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by Tim Patterson – BSCM Executive Director/Treasurer

FENTON, MI – Sabrina and I enjoy visiting and shopping in antique stores. Probably 99% of what we do is shop and talk while purchasing involves only 1% or less of our efforts. This past weekend, the Patterson’s, Lynn’s and Durbin’s visited a vintage expo at Crossroads Village in Flint. We had a great time strolling through the antiques and centuries old buildings even though it was cold and sleeting in the middle of May. (Gotta’ love Michigan!)

It became very evident to us that people have become very proud of their old stuff and are functioning under the delusion that grandma’s old discarded junk is now worth more than a new Mercedes. Old things have become big business and the nostalgic has become very fashionable.

I particularly like digging through the old woodworking tools and examining their purpose, and how the years of wear and grime have embedded themselves in each piece. As I pick up one of the old wooden planes or carving tools, I try to imagine where it has been and in whose hands its unique appearance and character has been developed. I wonder what piece of furniture was crafted using each tool or how many homes were made more appealing and livable because some craftsman applied it with care and skill.


I imagine how some withered and age-worn carpenter might have sat in his small barn or shed in the early hours of the morning as he prepares to continue his work on a chair. I can see the rays of light slipping through the cracks and crevasses in the old wooden walls as they illuminate the fine particles of dust that fill the air. The smell of freshly cut pine and other hardwoods saturate every breath. The

A wood planer, hand tool of a craftsman. (Photo courtesy

A wood planer, hand tool of a craftsman. (Photo courtesy

steam from his freshly poured coffee trails off into the morning light as he takes a sip from a milky-green glass cup. His scarred and rough hands carefully follow the contours and curves of the tree that has now become a work of art in progress. He reaches up toward the left hand breast pocket of his bib overalls and removes the flattened pencil and marks the areas that need his attention. He is creating something brand new out of that which had grown old. Years from now the fruits of his labors will still be enjoyed by those who have the privilege to own them.


Now I am in an antique shop looking at his tools and quite possibly the very chair he made, and considering how these old items might become new additions to my home. Not all of the creations and works of the past are worth keeping. The mistakes, the bad cuts and the broken pieces have been discarded and forgotten. Yet even the old things of our past and those former experiences can add freshness and fill our lives with the sense of being new everyday. Nostalgia at times beckons us to live in the past.  It tries to tell us that life would be better if we could just go back and live during that period of time. Just remember that those who were living in the “good old days” were themselves reminiscing about the “good old days”. It is a good thing to remember and to learn from the past. Collect antiques, reminisce and recall the good old days, but we must live our lives in the present. Yesterday is gone so we must live for today, and prepare for tomorrow.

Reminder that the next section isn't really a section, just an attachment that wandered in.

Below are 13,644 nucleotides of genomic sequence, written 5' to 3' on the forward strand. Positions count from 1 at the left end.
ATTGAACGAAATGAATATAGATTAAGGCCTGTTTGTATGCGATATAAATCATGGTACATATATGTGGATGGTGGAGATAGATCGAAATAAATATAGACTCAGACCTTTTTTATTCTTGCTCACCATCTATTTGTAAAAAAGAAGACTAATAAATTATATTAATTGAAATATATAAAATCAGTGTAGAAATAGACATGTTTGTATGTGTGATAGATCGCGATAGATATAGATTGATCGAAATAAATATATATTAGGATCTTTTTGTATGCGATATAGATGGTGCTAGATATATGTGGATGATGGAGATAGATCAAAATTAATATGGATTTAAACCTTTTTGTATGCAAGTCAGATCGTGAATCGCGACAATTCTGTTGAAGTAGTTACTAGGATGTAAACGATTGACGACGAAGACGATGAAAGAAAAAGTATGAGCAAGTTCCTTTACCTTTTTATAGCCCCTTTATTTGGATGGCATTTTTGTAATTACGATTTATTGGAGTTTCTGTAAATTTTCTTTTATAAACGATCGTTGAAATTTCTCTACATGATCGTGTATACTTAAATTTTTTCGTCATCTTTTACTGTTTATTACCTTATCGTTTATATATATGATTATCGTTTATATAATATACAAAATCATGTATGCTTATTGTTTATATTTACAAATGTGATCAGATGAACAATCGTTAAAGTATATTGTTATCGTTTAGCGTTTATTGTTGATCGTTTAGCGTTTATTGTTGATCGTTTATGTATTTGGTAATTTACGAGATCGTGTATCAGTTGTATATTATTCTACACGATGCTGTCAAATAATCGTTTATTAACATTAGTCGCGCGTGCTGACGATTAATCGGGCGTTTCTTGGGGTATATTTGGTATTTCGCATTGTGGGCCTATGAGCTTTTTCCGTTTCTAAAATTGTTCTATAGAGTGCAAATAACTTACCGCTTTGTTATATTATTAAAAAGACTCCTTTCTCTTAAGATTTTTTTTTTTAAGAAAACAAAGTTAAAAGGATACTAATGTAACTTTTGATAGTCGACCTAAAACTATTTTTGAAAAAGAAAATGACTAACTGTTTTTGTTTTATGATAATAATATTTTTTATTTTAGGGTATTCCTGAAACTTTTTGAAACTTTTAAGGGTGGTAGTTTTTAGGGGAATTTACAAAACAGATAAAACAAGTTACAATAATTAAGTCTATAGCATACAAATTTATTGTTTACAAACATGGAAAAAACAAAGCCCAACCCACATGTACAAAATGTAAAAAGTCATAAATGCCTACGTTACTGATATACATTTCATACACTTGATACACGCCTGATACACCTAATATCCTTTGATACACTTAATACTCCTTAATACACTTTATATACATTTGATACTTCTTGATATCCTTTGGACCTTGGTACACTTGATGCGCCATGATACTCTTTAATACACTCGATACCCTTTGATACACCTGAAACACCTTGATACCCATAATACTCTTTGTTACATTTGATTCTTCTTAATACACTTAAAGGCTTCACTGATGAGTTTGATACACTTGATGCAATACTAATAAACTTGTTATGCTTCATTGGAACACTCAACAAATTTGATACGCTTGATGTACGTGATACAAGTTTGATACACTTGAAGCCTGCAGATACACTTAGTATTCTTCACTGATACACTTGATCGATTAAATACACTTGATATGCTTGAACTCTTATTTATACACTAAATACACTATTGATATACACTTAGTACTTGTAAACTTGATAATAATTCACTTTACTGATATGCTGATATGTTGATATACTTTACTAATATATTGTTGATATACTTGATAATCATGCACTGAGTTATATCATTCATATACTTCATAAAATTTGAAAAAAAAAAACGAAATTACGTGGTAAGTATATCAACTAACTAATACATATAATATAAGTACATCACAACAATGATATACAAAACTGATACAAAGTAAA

A story I heard illustrates this point quite well. Years ago a thunderstorm swept through southern Kentucky at a farm where six generations had lived. In the orchard, the wind blew over an old pear tree that had been there as long as anybody could remember. The old retired doctor was grieved to lose the tree on which he had climbed as a boy and whose fruit he had eaten all his life. A neighbor came by and said, "Doc, I'm really sorry to see your pear tree blown down." "I'm sorry too," he said. "It was a real part of my past." "What are you going to do?" the neighbor asked. He paused for a moment and then said, "I'm going to pick the fruit and burn what is left."

That is the wise way to deal with many things in our past. We need to learn their lessons, enjoy their pleasures, and go on with the present and the future.


Tim Patterson is Executive Director/Treasurer of the Baptist State Convention of Michigan. Elected unanimously in May of 2015, Patterson formerly served for 9 years as pastor of Hillcrest Baptist Church in Jacksonville, Fla. He also served as trustee chair and national mobilizer for the North American Mission Board. 

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